**Background**

Exercise 2.1.16b in Hartshorne (homework!) asks you to prove that if $0 \rightarrow F \rightarrow G \rightarrow H \rightarrow 0$ is an exact sequence of sheaves, and F is flasque, then $0 \rightarrow F(U) \rightarrow G(U) \rightarrow H(U) \rightarrow 0$ is exact for any open set $U$. My solution to this involved the axiom of choice in (what seems to be) an essential way.

Essentially, you are asking to $G(U) \rightarrow H(U)$ to be surjective when you only know that $G \rightarrow H$ is locally surjective. Ordinarily, you might not be able to glue the local preimages of sections in $H(U)$ together into a section of $G(U)$, but since $F$ is flasque, you can extend the difference on overlaps to a global section. This observation deals with gluing finitely many local preimages together. Zorn's lemma enters in to show that you can actually glue things together even if the open cover of $U$ is infinite.

Now, I have not really studied sheaf cohomology, but the idea I have is that it detects the failure of the global sections functor to be right exact. So if you can't even show sheaf cohomology vanishes for flasque sheaves without the axiom of choice, it seems like a lot of the machinery of cohomology would go out the window.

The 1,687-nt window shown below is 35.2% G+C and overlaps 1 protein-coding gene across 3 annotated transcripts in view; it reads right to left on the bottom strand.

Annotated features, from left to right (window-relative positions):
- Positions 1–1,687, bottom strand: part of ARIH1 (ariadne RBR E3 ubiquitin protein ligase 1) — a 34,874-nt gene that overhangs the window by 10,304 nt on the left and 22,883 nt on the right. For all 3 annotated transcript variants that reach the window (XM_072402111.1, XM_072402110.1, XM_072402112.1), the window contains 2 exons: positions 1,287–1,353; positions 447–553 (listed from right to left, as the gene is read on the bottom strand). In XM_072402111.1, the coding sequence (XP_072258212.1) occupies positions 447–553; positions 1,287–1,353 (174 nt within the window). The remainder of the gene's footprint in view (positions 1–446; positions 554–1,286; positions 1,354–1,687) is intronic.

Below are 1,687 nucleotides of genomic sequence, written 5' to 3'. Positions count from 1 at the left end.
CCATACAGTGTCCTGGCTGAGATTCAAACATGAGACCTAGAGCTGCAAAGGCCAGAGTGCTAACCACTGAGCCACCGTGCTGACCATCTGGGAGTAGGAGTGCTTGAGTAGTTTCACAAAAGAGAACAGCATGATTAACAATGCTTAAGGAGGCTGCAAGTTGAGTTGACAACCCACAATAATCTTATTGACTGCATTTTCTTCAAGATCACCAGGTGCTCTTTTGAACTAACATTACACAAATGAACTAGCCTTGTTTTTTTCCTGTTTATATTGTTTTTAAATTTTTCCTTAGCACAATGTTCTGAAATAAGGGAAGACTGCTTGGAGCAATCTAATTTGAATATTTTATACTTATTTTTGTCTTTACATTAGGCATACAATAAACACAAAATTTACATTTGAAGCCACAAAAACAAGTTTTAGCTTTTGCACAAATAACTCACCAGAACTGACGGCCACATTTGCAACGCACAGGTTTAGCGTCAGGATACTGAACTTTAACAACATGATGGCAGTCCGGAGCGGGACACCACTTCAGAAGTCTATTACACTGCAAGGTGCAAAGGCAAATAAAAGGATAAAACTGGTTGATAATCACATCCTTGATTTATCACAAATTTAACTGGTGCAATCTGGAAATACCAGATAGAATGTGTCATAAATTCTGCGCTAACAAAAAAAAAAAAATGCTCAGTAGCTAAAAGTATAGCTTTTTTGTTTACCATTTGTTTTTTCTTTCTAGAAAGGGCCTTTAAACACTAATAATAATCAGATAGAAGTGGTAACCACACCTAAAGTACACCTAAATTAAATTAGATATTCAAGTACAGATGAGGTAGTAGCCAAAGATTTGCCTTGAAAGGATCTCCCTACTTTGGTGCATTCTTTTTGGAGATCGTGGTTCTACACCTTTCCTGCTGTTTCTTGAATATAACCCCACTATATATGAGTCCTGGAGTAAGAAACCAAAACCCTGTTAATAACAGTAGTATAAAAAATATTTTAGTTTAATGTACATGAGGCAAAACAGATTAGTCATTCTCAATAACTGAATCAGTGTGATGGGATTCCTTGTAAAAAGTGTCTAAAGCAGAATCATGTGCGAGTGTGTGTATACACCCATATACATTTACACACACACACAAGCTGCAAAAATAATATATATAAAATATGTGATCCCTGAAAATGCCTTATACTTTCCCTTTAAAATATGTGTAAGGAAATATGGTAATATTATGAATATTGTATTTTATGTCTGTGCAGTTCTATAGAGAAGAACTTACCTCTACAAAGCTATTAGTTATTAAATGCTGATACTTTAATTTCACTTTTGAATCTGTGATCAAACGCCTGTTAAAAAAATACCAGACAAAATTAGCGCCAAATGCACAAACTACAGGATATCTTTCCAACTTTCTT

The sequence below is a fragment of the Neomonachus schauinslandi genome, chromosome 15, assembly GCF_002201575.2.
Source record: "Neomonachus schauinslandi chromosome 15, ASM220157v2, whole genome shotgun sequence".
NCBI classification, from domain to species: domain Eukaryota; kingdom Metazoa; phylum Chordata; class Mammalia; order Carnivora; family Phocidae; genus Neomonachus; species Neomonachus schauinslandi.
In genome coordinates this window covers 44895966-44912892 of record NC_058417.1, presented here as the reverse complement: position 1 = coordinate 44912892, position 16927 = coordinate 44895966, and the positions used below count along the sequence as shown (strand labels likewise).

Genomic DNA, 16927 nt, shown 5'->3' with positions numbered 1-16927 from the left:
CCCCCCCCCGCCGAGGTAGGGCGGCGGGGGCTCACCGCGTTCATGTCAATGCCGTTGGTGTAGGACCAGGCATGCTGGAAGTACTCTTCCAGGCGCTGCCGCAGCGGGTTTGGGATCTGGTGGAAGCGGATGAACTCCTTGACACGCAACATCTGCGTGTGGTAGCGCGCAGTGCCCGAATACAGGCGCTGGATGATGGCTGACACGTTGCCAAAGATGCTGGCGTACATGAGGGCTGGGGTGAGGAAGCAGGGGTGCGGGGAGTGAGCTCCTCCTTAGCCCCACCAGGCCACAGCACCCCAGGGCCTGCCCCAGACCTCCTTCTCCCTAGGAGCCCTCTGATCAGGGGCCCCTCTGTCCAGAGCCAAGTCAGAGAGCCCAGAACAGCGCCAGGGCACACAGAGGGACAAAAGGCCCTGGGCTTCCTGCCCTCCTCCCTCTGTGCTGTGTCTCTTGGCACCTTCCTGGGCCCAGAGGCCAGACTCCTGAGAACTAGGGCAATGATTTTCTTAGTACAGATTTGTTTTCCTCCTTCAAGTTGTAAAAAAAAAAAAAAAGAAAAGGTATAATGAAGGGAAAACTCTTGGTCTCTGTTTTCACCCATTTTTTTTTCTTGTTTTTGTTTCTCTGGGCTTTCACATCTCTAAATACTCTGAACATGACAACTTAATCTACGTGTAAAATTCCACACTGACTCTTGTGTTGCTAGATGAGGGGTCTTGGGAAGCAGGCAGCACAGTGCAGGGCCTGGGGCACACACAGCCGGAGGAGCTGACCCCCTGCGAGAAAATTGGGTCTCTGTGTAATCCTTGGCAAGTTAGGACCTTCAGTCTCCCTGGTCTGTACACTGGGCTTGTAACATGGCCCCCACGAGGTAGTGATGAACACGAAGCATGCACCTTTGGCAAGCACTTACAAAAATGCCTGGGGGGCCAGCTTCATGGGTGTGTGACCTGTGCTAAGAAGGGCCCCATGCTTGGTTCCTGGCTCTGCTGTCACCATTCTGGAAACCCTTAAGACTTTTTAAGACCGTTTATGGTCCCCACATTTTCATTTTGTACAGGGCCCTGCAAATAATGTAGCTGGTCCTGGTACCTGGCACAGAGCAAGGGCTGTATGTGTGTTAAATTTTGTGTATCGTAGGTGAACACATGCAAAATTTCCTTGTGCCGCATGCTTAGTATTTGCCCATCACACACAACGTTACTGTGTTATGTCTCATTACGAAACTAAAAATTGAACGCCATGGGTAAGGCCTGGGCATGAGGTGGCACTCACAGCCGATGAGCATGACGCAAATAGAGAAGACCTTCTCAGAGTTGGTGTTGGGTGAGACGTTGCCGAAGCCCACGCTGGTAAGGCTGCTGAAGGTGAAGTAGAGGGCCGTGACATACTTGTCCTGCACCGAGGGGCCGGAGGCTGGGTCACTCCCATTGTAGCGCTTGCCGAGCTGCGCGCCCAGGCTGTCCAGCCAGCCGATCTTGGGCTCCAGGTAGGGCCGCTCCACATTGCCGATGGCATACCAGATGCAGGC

Now, just on the set theoretic level, it seems like there is something interesting going on here. Essentially the axiom of choice is a local-global statement (although I had never thought of it this way before this problem), namely that if $f:X \rightarrow Y$ is a surjection you can find a way to glue the preimages $f^{-1}(\{y\})$ of a surjection together to form a section of the map $f$.

This brings me to my

**Questions**

Can the above mentioned exercise in Hartshorne be proven without the axiom of choice?

How much homological machinery depends on choice?

Have any reverse mathematicians taken a look at sheaf cohomology as a subject to be "deconstructed"?

Have any constructive set theorists thought about using cohomological technology to talk about the extent to which choice fails in their brand of intuitionistic set theory? (it seems like topos models of such set theories might make the connection to sheaves and their cohomology very strong!)

My google-fu is quite weak, but searches for "reverse mathematics cohomology" didn't seem to bring anything up.